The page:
... perhaps pedantically, this stanza has to be before the 'unset pathmunge' (which removed the function) and also before the 'export PATH' in /etc/profile (which makes the revised PATH available later) as well.
  6. Log out and in again to make the changes in the paths take effect
Note: We are of course aware of ways to do path fix-up other than in /etc/profile, and of 're-sourcing' the file to avoid the log-out and log-in steps. We found going through such details confused our end users, in testing with them. We choose this approach for simplicity of explanation. If you know enough to 'carp', you already understand 'nix PATH variable model more than we choose to document here. But it would be nice for Sun's RPM packager to use: /etc/profile.d/ and remove the need for this discussion. ;)

Over time, as new SDK's are issued, the exact JPATH variable value will change; on another machine, a slightly older version was present. As an example, using the facility of the rpm packaging tool to list all of the files and directories under its management, and looking for a unique program (here, javac), we find:
[herrold@centos-4 ~]$ rpm -ql j2sdk | grep 'javac$' /usr/java/j2sdk1.4.2_09/bin/javac [herrold@centos-4 ~]$
so in our example, we would use the trimmed base directory path: /usr/java/j2sdk1.4.2_09 for that release of the SDK.

Happily, in recent versions of its Java packaging, Sun has added a 'courtesy' path: /usr/java/latest to its RPM packagings, and so one can the simpler:
export JAVA="sun"
export JPATH="/usr/java/latest"
export CLASSPATH="$JPATH/bin"
pathmunge $JPATH/bin before
and thereafter one no longer needs to edit /etc/profile, as new jdk are installed.

This may be confirmed as properly installed by this command:
[herrold@centos-4 ~]$ rpm -V j2sdk
missing     /usr/java/j2sdk1.4.2_09/jre/javaws/javaws.pack
missing     /usr/java/j2sdk1.4.2_09/jre/lib/charsets.pack
missing     /usr/java/j2sdk1.4.2_09/jre/lib/ext/localedata.pack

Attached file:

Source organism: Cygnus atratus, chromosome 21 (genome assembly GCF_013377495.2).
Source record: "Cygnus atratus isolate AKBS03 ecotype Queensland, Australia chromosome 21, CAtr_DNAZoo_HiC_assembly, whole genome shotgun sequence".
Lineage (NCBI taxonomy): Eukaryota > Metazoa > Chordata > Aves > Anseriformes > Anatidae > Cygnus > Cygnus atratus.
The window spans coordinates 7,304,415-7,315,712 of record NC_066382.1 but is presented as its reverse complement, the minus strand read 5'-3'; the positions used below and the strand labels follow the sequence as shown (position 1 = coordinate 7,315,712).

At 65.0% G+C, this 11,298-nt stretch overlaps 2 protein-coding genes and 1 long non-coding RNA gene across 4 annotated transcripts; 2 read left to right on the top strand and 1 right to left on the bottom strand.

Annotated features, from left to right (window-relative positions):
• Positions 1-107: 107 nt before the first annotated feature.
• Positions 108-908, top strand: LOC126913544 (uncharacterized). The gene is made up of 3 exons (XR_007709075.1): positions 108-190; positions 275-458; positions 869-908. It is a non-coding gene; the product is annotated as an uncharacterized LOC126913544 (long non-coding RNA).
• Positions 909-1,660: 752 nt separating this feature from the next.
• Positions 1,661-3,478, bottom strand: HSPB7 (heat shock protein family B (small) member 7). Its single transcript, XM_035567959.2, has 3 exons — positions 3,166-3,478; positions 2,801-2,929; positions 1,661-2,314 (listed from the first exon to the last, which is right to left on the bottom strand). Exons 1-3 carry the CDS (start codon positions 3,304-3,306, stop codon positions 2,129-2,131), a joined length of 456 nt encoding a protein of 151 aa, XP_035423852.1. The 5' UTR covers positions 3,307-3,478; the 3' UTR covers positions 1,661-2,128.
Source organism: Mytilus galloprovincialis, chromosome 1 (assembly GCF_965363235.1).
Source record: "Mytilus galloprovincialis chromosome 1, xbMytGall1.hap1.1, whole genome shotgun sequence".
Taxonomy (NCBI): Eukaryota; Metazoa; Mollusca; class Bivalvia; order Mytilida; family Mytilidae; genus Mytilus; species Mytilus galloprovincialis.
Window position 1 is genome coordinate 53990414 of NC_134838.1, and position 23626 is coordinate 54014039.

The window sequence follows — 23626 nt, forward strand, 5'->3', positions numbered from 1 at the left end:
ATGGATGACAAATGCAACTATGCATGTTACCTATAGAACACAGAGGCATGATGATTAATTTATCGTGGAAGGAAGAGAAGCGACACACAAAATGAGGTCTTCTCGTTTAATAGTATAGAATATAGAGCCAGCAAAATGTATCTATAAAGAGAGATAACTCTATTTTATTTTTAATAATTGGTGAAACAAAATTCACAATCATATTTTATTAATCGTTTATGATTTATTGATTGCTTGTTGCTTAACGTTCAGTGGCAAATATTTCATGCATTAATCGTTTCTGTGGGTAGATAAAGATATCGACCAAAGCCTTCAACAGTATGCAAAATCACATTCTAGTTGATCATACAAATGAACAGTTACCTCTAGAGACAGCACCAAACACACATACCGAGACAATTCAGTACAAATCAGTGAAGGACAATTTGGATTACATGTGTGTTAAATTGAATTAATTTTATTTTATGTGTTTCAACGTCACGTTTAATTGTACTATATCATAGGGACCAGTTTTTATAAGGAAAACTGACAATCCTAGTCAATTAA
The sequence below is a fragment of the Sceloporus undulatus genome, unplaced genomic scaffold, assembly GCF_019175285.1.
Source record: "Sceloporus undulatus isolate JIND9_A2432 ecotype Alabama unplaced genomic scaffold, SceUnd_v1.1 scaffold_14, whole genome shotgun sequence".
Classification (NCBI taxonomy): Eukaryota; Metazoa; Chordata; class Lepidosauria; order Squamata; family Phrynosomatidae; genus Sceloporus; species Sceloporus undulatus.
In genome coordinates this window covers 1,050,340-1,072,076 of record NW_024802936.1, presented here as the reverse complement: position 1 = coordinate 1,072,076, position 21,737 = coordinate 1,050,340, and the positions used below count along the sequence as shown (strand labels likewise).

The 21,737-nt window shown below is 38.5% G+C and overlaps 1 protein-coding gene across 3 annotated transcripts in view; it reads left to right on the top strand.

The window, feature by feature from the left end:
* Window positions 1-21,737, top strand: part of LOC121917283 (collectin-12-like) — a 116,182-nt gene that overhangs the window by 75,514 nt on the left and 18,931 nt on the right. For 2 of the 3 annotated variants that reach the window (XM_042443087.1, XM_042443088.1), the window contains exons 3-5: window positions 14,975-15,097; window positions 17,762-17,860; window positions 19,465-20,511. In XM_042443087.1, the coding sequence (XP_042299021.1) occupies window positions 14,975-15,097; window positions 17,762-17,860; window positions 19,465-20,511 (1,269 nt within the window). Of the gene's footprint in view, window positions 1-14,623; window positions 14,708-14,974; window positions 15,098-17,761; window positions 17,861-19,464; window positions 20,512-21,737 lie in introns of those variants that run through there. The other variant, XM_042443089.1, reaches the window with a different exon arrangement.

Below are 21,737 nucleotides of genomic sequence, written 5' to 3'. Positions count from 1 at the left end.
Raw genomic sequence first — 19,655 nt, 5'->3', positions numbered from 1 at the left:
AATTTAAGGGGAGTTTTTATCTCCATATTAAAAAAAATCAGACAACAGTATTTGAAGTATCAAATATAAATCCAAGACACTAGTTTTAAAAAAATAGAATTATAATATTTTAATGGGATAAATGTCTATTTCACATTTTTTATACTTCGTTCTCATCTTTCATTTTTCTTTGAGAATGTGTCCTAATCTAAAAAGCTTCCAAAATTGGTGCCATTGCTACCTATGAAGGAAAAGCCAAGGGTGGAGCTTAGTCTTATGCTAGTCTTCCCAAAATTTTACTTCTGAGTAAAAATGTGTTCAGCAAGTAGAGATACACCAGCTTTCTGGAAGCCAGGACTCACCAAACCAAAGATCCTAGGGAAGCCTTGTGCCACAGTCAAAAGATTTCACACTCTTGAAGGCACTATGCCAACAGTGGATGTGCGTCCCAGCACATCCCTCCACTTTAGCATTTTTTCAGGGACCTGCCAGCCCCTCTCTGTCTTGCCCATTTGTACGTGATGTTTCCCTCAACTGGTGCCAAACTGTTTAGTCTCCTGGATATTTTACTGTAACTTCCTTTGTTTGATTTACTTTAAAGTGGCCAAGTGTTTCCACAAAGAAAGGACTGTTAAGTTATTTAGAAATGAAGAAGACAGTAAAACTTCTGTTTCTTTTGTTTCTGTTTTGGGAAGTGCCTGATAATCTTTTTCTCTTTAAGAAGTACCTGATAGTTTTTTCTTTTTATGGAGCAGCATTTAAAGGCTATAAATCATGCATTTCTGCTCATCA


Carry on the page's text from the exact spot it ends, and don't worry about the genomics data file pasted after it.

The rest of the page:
missing     /usr/java/j2sdk1.4.2_09/jre/lib/jsse.pack
missing     /usr/java/j2sdk1.4.2_09/jre/lib/plugin.pack
missing     /usr/java/j2sdk1.4.2_09/jre/lib/rt.pack
missing     /usr/java/j2sdk1.4.2_09/lib/tools.pack
missing     /usr/java/j2sdk1.4.2_09/lib/unpack
[herrold@centos-4 ~]$
(The 'missing' files are from a haphazard upstream packaging, and are a harmless warning).

Adding Java to the web browsers

Adding links to the plug-in for the Mozilla / Firefox / SeaMonkey [RHEL] browsers is also useful. The links need to end up in the common directory used by these browsers, which is: /usr/lib/mozilla/plugins/ . Determining which particular Java library to link is somewhat dependent on the libraries present; which of the following to use is determined by reference to the upstream documentation. Find the candidates thus:
[herrold@centos-4 ~]$ rpm -ql j2sdk | grep plug | grep so$
[herrold@centos-4 ~]$

and then as root, link as appropriate into /usr/lib/mozilla/plugins/

... so ... did I get it installed right?

We can re-source the profile to update the PATH, and then test it this way:
[herrold@centos-5 ~]$ . /etc/profile
[herrold@centos-5 ~]$ java -version
java version "1.6.0_07"
Java(TM) SE Runtime Environment (build 1.6.0_07-b06)
Java HotSpot(TM) 64-Bit Server VM (build 10.0-b23, mixed mode)
[herrold@centos-5 ~]$

Other Voices

See Also: the Firefox instructions to similar effect
 and we point here from the CentOS wiki on the topic

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Last modified: Wed, 08 Oct 2008 17:56:16 -0400